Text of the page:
“I thank God that the president of the United States mentioned that drug, because it did save me,” Whitsett told WDIV TV.
By World Israel News Staff
A Democratic state legislator from Michigan who thanked Donald Trump for his advice, which she believes saved her life, is facing threats by local Democrats to censure her for acknowledging the president’s role.
Earlier this month, Rep. Karen Whitsett recovered from the coronavirus, and she credits the anti-malaria drug hydroxychloroquine, for which Trump has been advocating, for her return to health. She thanked Trump personally during a meeting at the White House.
Detroit Democrats are expected to censure Whitsett this weekend over her meeting with Trump and bar any future endorsement of her, the Detroit News reported.
“At the end of the day, we have political systems,” said Jonathan Kinloch, Democratic chair of Michigan’s 13th Congressional District. “We have political parties, and political parties exist for a reason.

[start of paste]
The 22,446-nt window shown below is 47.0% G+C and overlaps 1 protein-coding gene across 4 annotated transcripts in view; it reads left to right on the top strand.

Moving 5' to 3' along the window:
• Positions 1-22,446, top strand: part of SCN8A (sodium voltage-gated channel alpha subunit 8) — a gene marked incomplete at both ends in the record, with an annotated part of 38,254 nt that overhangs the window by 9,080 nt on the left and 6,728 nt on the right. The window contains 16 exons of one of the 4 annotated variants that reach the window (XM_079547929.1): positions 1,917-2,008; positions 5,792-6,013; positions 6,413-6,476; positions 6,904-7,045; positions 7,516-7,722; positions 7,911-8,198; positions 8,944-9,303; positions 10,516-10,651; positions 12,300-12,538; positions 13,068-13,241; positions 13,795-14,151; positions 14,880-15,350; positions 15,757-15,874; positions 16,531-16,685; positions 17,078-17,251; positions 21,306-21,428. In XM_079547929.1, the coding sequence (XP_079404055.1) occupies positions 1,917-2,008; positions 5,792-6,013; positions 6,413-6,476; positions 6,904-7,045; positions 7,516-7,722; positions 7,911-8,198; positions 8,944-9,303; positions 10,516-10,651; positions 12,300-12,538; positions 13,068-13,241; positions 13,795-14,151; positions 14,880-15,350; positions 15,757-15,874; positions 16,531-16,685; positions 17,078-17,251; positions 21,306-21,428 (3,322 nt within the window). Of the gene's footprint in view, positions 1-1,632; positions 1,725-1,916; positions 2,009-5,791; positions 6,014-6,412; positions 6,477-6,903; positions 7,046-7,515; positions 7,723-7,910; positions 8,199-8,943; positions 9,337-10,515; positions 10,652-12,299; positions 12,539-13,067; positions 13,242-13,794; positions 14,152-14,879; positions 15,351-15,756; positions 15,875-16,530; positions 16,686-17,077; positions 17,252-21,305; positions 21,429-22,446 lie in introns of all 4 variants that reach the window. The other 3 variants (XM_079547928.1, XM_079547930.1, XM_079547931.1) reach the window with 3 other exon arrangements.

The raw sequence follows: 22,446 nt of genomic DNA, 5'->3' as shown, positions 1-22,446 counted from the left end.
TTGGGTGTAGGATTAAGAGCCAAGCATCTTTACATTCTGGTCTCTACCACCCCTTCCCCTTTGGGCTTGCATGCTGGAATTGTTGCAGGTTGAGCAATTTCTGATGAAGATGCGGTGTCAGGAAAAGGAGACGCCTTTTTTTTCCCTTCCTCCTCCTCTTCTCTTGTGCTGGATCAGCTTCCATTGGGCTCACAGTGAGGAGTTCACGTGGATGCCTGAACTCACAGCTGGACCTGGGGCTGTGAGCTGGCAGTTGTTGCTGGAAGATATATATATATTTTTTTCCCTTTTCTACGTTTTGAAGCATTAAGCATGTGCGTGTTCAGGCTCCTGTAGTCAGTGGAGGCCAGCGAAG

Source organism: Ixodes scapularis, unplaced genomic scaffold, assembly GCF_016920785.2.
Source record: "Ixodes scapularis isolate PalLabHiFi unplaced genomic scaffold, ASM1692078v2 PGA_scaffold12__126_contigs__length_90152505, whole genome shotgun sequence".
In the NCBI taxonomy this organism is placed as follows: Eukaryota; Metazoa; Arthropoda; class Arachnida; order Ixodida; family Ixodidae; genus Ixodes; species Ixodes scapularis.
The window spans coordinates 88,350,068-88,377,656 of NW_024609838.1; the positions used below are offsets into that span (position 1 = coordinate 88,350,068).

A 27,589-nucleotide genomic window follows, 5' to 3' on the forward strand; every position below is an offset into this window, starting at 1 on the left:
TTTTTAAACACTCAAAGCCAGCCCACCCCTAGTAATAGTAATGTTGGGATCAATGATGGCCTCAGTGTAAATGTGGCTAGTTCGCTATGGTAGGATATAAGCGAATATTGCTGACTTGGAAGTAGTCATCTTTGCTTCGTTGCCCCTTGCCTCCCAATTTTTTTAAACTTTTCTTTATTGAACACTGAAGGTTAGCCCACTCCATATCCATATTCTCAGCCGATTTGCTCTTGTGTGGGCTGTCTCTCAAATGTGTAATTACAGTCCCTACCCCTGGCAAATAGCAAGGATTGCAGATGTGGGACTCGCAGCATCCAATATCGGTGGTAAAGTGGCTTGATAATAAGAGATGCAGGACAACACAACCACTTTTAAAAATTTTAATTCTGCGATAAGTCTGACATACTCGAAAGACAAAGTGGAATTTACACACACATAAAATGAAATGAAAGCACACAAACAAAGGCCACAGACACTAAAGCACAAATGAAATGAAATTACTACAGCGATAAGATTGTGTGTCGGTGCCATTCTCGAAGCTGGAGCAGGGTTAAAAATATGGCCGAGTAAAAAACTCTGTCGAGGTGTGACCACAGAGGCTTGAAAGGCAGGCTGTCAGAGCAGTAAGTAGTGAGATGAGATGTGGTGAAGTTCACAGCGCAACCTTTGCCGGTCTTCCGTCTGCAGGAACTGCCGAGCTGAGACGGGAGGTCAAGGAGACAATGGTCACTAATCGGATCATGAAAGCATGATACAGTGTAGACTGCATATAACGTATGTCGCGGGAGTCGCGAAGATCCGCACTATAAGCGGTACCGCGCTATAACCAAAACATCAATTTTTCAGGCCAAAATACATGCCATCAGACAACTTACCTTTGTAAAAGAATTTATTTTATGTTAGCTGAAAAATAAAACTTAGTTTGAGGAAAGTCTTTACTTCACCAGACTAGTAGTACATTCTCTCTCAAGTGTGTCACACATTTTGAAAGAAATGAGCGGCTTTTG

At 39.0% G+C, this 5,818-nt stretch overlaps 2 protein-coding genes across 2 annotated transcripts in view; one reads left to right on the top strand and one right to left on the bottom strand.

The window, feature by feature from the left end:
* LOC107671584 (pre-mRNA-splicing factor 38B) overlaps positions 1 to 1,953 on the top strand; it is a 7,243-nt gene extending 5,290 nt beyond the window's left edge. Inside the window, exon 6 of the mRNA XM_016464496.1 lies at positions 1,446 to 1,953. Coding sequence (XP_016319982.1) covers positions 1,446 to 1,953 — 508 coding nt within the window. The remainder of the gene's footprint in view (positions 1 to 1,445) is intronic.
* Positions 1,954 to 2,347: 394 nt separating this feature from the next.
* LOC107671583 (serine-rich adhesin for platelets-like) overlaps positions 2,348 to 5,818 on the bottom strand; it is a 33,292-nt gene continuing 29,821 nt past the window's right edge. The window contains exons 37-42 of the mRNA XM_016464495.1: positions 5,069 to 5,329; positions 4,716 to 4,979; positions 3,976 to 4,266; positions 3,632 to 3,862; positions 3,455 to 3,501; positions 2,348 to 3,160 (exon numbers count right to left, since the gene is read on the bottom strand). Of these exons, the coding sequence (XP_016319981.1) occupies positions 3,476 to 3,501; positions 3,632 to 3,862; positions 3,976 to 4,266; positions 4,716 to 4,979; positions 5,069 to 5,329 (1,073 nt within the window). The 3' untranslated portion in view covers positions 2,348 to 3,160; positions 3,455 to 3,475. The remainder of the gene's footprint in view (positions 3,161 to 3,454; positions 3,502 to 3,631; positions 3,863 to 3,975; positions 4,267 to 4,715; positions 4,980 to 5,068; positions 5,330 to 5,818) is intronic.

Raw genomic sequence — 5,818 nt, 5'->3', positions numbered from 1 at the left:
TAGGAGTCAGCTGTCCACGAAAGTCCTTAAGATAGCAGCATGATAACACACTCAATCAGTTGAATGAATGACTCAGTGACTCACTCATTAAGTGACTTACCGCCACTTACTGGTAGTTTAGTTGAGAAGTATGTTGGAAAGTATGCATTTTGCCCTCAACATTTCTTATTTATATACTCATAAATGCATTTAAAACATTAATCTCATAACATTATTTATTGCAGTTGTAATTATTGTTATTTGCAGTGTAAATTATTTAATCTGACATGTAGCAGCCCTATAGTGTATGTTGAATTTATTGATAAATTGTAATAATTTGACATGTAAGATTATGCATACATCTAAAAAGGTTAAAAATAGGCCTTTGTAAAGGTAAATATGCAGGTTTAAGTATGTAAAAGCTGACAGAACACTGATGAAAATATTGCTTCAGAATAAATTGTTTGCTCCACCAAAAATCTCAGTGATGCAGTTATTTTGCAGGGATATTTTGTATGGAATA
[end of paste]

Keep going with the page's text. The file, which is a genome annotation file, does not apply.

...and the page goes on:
“They do not belong to themselves,” he said, referring to endorsed candidates and elected officials. “They belong to the members and precinct delegates of the Democratic Party.”
Trump tweeted that the Democrats treatment of Whitsett was “disgraceful” and said she “should join the Republican Party!”
Whitsett stood by her comments, saying the president deserved her thanks because if not for him, she would have never heard of hydroxychloroquine.
“Last time I checked, ‘Thank you’ does not have a party line,” she tweeted.
“I thank God that the President of the United States mentioned that drug, because it did save me,” Whitsett told WDIV TV.
“If President Trump had not talked about this, it would not be something that’s accessible for anyone to be able to get that right now, it would not even be possible,” Whitsett said.
“Let’s just be human beings and put politics aside and let me just say that the president of the United States – I give credit where credit is due,” she added.
Dr. Frank McGeorge, however, told WDIV there was no proof that hydroxychloroquine works, saying “it’s a scientific question that still needs an answer.”
“At this point, anyone who says the drug helped them is simply relating an anecdote. I have also seen patients on hydroxychloroquine who have died,” said McGeorge, an emergency medicine doctor at Detroit’s William Beaumont Hospital.
“I totally understand the need for hope, but it is not a miracle drug,” McGeorge said.